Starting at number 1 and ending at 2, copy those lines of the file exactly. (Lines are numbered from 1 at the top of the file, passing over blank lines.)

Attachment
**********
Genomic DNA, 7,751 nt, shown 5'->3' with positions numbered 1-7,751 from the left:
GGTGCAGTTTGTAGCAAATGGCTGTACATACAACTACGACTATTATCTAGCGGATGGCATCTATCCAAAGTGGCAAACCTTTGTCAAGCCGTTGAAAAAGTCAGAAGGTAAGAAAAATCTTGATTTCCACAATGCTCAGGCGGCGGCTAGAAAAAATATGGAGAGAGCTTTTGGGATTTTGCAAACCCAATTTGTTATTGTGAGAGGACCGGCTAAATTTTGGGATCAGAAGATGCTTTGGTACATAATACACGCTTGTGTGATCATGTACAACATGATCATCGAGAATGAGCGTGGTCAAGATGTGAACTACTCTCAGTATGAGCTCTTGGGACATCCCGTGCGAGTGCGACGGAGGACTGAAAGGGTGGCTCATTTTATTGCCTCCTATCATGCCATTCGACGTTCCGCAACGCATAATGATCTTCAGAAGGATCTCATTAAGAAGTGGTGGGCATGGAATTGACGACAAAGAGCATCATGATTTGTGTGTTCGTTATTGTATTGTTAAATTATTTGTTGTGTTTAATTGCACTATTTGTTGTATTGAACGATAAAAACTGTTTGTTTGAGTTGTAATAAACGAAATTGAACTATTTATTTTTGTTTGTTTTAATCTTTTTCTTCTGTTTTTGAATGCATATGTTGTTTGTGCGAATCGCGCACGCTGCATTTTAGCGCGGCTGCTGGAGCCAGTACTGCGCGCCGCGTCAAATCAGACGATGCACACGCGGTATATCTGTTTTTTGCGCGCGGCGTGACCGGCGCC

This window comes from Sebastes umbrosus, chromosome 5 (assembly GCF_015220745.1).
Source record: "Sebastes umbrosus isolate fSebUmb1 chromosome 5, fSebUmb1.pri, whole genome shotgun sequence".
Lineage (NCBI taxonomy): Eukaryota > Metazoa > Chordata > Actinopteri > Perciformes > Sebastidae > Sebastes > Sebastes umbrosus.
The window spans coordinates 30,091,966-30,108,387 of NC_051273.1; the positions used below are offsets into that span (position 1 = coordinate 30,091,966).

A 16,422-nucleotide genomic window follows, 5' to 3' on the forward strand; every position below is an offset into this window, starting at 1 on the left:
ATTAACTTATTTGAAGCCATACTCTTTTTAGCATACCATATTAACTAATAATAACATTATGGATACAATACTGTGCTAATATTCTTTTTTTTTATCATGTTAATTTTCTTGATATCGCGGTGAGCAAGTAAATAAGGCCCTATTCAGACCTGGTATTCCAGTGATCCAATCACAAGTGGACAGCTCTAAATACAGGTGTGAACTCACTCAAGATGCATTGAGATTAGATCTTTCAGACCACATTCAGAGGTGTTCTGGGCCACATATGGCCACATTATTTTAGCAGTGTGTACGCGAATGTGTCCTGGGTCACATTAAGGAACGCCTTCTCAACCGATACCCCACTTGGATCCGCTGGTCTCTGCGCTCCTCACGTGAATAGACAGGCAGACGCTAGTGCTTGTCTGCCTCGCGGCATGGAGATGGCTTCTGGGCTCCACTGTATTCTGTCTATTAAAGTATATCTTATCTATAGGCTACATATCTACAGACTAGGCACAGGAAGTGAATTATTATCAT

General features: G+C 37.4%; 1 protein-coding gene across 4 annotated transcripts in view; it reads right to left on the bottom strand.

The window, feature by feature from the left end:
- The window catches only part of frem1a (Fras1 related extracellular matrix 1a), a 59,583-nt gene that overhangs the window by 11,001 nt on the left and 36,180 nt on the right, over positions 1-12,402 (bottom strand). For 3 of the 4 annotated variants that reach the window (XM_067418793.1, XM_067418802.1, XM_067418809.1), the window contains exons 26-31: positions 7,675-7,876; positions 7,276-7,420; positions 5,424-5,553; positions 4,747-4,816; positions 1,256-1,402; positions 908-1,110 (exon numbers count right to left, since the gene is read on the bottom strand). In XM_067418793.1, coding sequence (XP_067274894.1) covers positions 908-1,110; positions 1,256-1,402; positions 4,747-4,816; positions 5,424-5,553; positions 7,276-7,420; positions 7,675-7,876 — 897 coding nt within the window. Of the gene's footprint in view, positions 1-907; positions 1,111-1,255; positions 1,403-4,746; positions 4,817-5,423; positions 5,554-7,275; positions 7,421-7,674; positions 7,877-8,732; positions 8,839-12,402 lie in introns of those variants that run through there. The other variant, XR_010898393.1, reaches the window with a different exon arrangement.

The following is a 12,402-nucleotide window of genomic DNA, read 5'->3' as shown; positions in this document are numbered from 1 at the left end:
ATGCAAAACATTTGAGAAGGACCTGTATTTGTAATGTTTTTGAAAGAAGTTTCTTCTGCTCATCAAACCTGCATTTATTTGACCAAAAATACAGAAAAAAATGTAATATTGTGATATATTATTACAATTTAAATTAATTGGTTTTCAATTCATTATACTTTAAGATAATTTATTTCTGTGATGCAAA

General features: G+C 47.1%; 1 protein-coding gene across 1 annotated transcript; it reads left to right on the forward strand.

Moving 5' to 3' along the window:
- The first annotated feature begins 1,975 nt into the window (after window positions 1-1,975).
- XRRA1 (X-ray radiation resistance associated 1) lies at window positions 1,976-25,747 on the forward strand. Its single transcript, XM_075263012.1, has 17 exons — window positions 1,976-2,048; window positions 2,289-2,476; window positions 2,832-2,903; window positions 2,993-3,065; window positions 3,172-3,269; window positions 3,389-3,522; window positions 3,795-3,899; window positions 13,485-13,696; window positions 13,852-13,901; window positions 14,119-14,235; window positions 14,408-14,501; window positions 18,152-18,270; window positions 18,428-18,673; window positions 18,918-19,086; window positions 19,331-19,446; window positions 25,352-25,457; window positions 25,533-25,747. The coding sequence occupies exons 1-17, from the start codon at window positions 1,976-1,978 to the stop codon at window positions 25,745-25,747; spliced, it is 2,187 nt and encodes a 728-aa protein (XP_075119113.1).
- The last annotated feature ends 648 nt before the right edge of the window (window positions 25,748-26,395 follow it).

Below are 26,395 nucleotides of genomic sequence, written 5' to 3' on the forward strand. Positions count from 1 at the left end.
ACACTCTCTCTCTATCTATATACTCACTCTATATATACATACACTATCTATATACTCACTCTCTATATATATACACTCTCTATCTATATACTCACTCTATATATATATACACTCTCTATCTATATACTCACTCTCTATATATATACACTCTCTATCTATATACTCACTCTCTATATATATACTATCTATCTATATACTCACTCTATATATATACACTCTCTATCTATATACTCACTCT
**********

Genomic DNA, 7,751 nt, shown 5'->3' with positions numbered 1-7,751 from the left:
GGTGCAGTTTGTAGCAAATGGCTGTACATACAACTACGACTATTATCTAGCGGATGGCATCTATCCAAAGTGGCAAACCTTTGTCAAGCCGTTGAAAAAGTCAGAAGGTAAGAAAAATCTTGATTTCCACAATGCTCAGGCGGCGGCTAGAAAAAATATGGAGAGAGCTTTTGGGATTTTGCAAACCCAATTTGTTATTGTGAGAGGACCGGCTAAATTTTGGGATCAGAAGATGCTTTGGTACATAATACACGCTTGTGTGATCATGTACAACATGATCATCGAGAATGAGCGTGGTCAAGATGTGAACTACTCTCAGTATGAGCTCTTGGGACATCCCGTGCGAGTGCGACGGAGGACTGAAAGGGTGGCTCATTTTATTGCCTCCTATCATGCCATTCGACGTTCCGCAACGCATAATGATCTTCAGAAGGATCTCATTAAGAAGTGGTGGGCATGGAATTGACGACAAAGAGCATCATGATTTGTGTGTTCGTTATTGTATTGTTAAATTATTTGTTGTGTTTAATTGCACTATTTGTTGTATTGAACGATAAAAACTGTTTGTTTGAGTTGTAATAAACGAAATTGAACTATTTATTTTTGTTTGTTTTAATCTTTTTCTTCTGTTTTTGAATGCATATGTTGTTTGTGCGAATCGCGCACGCTGCATTTTAGCGCGGCTGCTGGAGCCAGTACTGCGCGCCGCGTCAAATCAGACGATGCACACGCGGTATATCTGTTTTTTGCGCGCGGCGTGACCGGCGCC